By Ronal Quiñones
HAVANA TIMES – I’m going to tell you a story that happened recently to a neighbor of mine. No one famous, he is little more than one more Habanero traveling across our capital every day.
Unfortunately, he doesn’t want his name known (readers will understand why when they reach the end of his story), but I think it’s worthwhile because his is not an isolated case.
My neighbor, let’s call him Luis X, was in his house on Sunday, tranquilly watching soccer’s Euro Cup finals when he heard a lot of noise in the street. He went to the window and saw a sea of people heading to the malecón, shouting “Freedom,” and “Homeland and Life.”
For those who are unaware of the reality in Cuba over the past decades, it’s worth mentioning that demonstrations are not permitted, not even nonviolent ones. Although the Constitution does not prohibit them, and they are rare, it is very rare that people go into the streets in crowds if they are not convened by the government. The only cases that come to mind are those of the Mariel boat lift in 1980, and those of August 1994, also at the Havana’s malecón. Both crises were resolved with massive migrations. That’s to say the government got rid of the problem by ridding itself of the problematic people. However, July 11th was something else.
Let’s get back to what happened that Sunday. Luis went to his window and was surprised by what he was seeing, but aware that it was an historic moment he left just as he was: in shorts and flip-flops, cell phone in hand, to record what was happening.
He accompanied the protest like just one more, although without shouting slogans, while he filmed what was happening around him with his cell phone.
However, soon he saw that people were not marching as he had supposed, but they had begun to run in all directions, and he realized that a group of people with clubs who were accompanied by police and members of the special forces, were hitting the unarmed protesters.
His natural instinct was to run but being in flip-flops he couldn’t go forward as fast as he wanted and a group of four persons caught up with him and began to hit him without even asking what he was doing there. The first four were joined by two more, as if they were confronting the Olympic wrestler Mijain Lopez.
After growing tired of hitting him and leaving to look for a new victim, they threw him in a truck together with dozens of other young people and they were taken to the police station located on Zanja Street.
This was Sunday and they kept him there until Friday. Every day he was interrogated by different people, always with the same questions: “What was he doing there? Who had convoked him? Did someone pay him? He always gave the same answer, that he was there for curiosity, that he wasn’t yelling anything, that no one had convoked him, much less paid him.
At the station, they didn’t go back to hitting him, but the beating he had received was such that when he was released Friday, nearly a week later, he still had bruises on his face and body. On top of this, no one had known where he was. His mother was desperate, and no one told her where they were holding Luis.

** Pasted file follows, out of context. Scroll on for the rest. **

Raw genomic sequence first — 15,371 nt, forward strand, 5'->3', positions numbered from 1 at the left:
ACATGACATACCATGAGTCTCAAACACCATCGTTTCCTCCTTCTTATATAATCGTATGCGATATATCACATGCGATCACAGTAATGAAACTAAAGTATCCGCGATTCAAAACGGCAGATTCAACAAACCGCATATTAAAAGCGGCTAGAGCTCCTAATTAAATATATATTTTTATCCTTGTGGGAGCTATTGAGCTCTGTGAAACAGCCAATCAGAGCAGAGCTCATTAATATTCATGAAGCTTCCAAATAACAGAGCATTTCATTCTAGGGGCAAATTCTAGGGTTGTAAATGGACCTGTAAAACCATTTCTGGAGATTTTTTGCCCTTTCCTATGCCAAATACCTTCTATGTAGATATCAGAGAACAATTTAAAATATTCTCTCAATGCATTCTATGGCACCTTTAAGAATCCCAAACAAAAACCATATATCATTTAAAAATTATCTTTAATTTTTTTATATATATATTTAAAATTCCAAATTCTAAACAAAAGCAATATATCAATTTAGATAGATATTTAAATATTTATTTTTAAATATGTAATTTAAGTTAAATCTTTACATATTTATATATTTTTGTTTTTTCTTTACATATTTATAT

He wasn’t even permitted a phone call to let his family know, and like the majority of Cubans he didn’t even know what rights he had, and he didn’t demand them as he should have.
Here I’m pausing to note that those who kidnapped him, because this doesn’t have any other name, they do know the laws, and they constantly violate them when dealing with anonymous citizens like Luis. If you do a little Internet search you’ll see that the singer Yomil was not even detained during the demonstration, and the YouTuber Dina Stara was permitted to make a telephone call. The rest have no rights, apparently they don’t deserve them.
Finally, on July 16th, Luis could return home and his mother’s soul returned to her body, but the experience he lived through will leave its mark for the rest of his life. He didn’t want his name known to avoid reprisals, but his story is certainly -in more or less detail-, what others of the 300 Cubans already reported missing on July 11th went through.
Caution: the number is taken from the initial NGO Human Rights Watch (HRW) report, and needs to be multiplied considerably. Even Luis was not on that list, because his mother at least had the sense to look at the HRW list on the Internet.
Surely the explosion on July 11 won’t be the last one, but it will take a while before Cubans once again arm themselves with the bravery to go into the streets, after the repression they suffered. The same person who gave the order to attack [President Diaz-Canel] is talking now about dialogue, while hundreds of people (to be conservative) are still prisoners or disappeared.
If they truly want to listen to others, they have to guarantee that they can express themselves without fear of reprisals, without their counterparts brandishing clubs against the unarmed, without people fearing they’ll lose their jobs or university careers for their opinions, and without feeling that the streets are not theirs.
I repeat that it will be a while before anything similar happens, and known faces will have to join, not on social media but in the streets to protect their fellow citizens.
The mothers, wives, and daughters of those who are rebuked will need to come out, to see if the forces of repression will beat them, too. The international press correspondents will need to document what happens, even those who are members of the Communist Party.
The Catholic Church will need to fulfill its function to care for the community and heed the convocation, not to shout for one or another cause, but to assure that the cries of both sides are being heard.
Diplomats and organizations with offices in Cuba will need to leave their comfortable offices and to be there as witnesses to what can happen. Don’t worry, they won’t do to any of you what they did to Luis.